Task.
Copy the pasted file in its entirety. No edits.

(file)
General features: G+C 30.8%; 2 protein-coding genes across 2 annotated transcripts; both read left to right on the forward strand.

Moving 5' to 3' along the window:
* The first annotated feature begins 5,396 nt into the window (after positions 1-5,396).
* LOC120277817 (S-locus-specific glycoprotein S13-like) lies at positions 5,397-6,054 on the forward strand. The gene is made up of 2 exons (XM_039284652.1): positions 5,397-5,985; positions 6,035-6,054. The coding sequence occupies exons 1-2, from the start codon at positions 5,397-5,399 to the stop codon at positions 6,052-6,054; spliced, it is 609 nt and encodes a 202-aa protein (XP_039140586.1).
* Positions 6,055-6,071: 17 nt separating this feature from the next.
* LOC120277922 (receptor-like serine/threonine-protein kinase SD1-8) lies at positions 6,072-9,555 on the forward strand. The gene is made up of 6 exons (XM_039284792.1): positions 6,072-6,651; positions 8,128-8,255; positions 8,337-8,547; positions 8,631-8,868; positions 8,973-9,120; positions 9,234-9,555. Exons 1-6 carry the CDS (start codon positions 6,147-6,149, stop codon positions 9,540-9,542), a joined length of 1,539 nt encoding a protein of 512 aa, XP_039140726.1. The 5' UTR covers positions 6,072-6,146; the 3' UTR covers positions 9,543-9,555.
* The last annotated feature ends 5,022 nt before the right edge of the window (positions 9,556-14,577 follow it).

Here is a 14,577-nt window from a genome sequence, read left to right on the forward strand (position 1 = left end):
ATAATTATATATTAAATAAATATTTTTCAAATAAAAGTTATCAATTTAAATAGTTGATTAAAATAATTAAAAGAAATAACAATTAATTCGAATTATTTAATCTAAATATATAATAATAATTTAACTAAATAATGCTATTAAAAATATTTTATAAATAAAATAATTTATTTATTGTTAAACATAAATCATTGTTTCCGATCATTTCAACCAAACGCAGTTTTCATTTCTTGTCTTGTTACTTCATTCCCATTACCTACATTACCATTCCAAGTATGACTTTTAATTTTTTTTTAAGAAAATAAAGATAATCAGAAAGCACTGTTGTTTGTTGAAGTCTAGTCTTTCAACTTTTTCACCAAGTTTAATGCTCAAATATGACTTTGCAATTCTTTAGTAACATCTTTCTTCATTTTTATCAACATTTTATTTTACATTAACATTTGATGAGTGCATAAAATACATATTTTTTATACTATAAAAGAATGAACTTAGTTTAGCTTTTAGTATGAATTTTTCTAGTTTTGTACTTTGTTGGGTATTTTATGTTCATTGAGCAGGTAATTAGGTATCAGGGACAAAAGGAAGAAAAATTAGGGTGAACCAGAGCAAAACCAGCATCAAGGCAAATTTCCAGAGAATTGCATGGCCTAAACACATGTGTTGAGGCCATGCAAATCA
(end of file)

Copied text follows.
General features: G+C 30.8%; 2 protein-coding genes across 2 annotated transcripts; both read left to right on the forward strand.

Moving 5' to 3' along the window:
* The first annotated feature begins 5,396 nt into the window (after positions 1-5,396).
* LOC120277817 (S-locus-specific glycoprotein S13-like) lies at positions 5,397-6,054 on the forward strand. The gene is made up of 2 exons (XM_039284652.1): positions 5,397-5,985; positions 6,035-6,054. The coding sequence occupies exons 1-2, from the start codon at positions 5,397-5,399 to the stop codon at positions 6,052-6,054; spliced, it is 609 nt and encodes a 202-aa protein (XP_039140586.1).
* Positions 6,055-6,071: 17 nt separating this feature from the next.
* LOC120277922 (receptor-like serine/threonine-protein kinase SD1-8) lies at positions 6,072-9,555 on the forward strand. The gene is made up of 6 exons (XM_039284792.1): positions 6,072-6,651; positions 8,128-8,255; positions 8,337-8,547; positions 8,631-8,868; positions 8,973-9,120; positions 9,234-9,555. Exons 1-6 carry the CDS (start codon positions 6,147-6,149, stop codon positions 9,540-9,542), a joined length of 1,539 nt encoding a protein of 512 aa, XP_039140726.1. The 5' UTR covers positions 6,072-6,146; the 3' UTR covers positions 9,543-9,555.
* The last annotated feature ends 5,022 nt before the right edge of the window (positions 9,556-14,577 follow it).

Here is a 14,577-nt window from a genome sequence, read left to right on the forward strand (position 1 = left end):
ATAATTATATATTAAATAAATATTTTTCAAATAAAAGTTATCAATTTAAATAGTTGATTAAAATAATTAAAAGAAATAACAATTAATTCGAATTATTTAATCTAAATATATAATAATAATTTAACTAAATAATGCTATTAAAAATATTTTATAAATAAAATAATTTATTTATTGTTAAACATAAATCATTGTTTCCGATCATTTCAACCAAACGCAGTTTTCATTTCTTGTCTTGTTACTTCATTCCCATTACCTACATTACCATTCCAAGTATGACTTTTAATTTTTTTTTAAGAAAATAAAGATAATCAGAAAGCACTGTTGTTTGTTGAAGTCTAGTCTTTCAACTTTTTCACCAAGTTTAATGCTCAAATATGACTTTGCAATTCTTTAGTAACATCTTTCTTCATTTTTATCAACATTTTATTTTACATTAACATTTGATGAGTGCATAAAATACATATTTTTTATACTATAAAAGAATGAACTTAGTTTAGCTTTTAGTATGAATTTTTCTAGTTTTGTACTTTGTTGGGTATTTTATGTTCATTGAGCAGGTAATTAGGTATCAGGGACAAAAGGAAGAAAAATTAGGGTGAACCAGAGCAAAACCAGCATCAAGGCAAATTTCCAGAGAATTGCATGGCCTAAACACATGTGTTGAGGCCATGCAAATCA